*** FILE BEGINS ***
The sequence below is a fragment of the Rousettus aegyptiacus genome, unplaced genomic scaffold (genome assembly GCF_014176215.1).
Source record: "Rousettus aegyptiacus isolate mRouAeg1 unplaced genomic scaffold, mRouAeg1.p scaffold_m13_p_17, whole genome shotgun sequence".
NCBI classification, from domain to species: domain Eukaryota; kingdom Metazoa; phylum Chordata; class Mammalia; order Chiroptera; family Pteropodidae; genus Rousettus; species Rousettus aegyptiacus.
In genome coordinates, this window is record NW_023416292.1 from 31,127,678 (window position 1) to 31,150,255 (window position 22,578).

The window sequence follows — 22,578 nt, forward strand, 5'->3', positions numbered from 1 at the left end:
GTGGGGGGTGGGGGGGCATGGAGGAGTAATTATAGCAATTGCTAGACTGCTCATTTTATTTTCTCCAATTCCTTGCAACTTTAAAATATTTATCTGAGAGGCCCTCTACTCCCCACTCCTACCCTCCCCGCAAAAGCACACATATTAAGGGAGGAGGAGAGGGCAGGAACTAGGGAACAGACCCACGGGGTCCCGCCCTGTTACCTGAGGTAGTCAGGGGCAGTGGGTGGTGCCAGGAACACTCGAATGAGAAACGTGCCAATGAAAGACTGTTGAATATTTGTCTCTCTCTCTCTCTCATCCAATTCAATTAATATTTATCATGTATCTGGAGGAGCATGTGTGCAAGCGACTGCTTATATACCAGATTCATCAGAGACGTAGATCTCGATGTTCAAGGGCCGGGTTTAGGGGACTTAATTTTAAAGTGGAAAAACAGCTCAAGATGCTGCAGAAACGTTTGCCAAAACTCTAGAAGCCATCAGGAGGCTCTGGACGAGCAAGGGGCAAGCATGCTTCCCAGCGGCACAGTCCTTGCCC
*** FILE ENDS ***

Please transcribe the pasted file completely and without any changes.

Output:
The sequence below is a fragment of the Rousettus aegyptiacus genome, unplaced genomic scaffold (genome assembly GCF_014176215.1).
Source record: "Rousettus aegyptiacus isolate mRouAeg1 unplaced genomic scaffold, mRouAeg1.p scaffold_m13_p_17, whole genome shotgun sequence".
NCBI classification, from domain to species: domain Eukaryota; kingdom Metazoa; phylum Chordata; class Mammalia; order Chiroptera; family Pteropodidae; genus Rousettus; species Rousettus aegyptiacus.
In genome coordinates, this window is record NW_023416292.1 from 31,127,678 (window position 1) to 31,150,255 (window position 22,578).

The window sequence follows — 22,578 nt, forward strand, 5'->3', positions numbered from 1 at the left end:
GTGGGGGGTGGGGGGGCATGGAGGAGTAATTATAGCAATTGCTAGACTGCTCATTTTATTTTCTCCAATTCCTTGCAACTTTAAAATATTTATCTGAGAGGCCCTCTACTCCCCACTCCTACCCTCCCCGCAAAAGCACACATATTAAGGGAGGAGGAGAGGGCAGGAACTAGGGAACAGACCCACGGGGTCCCGCCCTGTTACCTGAGGTAGTCAGGGGCAGTGGGTGGTGCCAGGAACACTCGAATGAGAAACGTGCCAATGAAAGACTGTTGAATATTTGTCTCTCTCTCTCTCTCATCCAATTCAATTAATATTTATCATGTATCTGGAGGAGCATGTGTGCAAGCGACTGCTTATATACCAGATTCATCAGAGACGTAGATCTCGATGTTCAAGGGCCGGGTTTAGGGGACTTAATTTTAAAGTGGAAAAACAGCTCAAGATGCTGCAGAAACGTTTGCCAAAACTCTAGAAGCCATCAGGAGGCTCTGGACGAGCAAGGGGCAAGCATGCTTCCCAGCGGCACAGTCCTTGCCC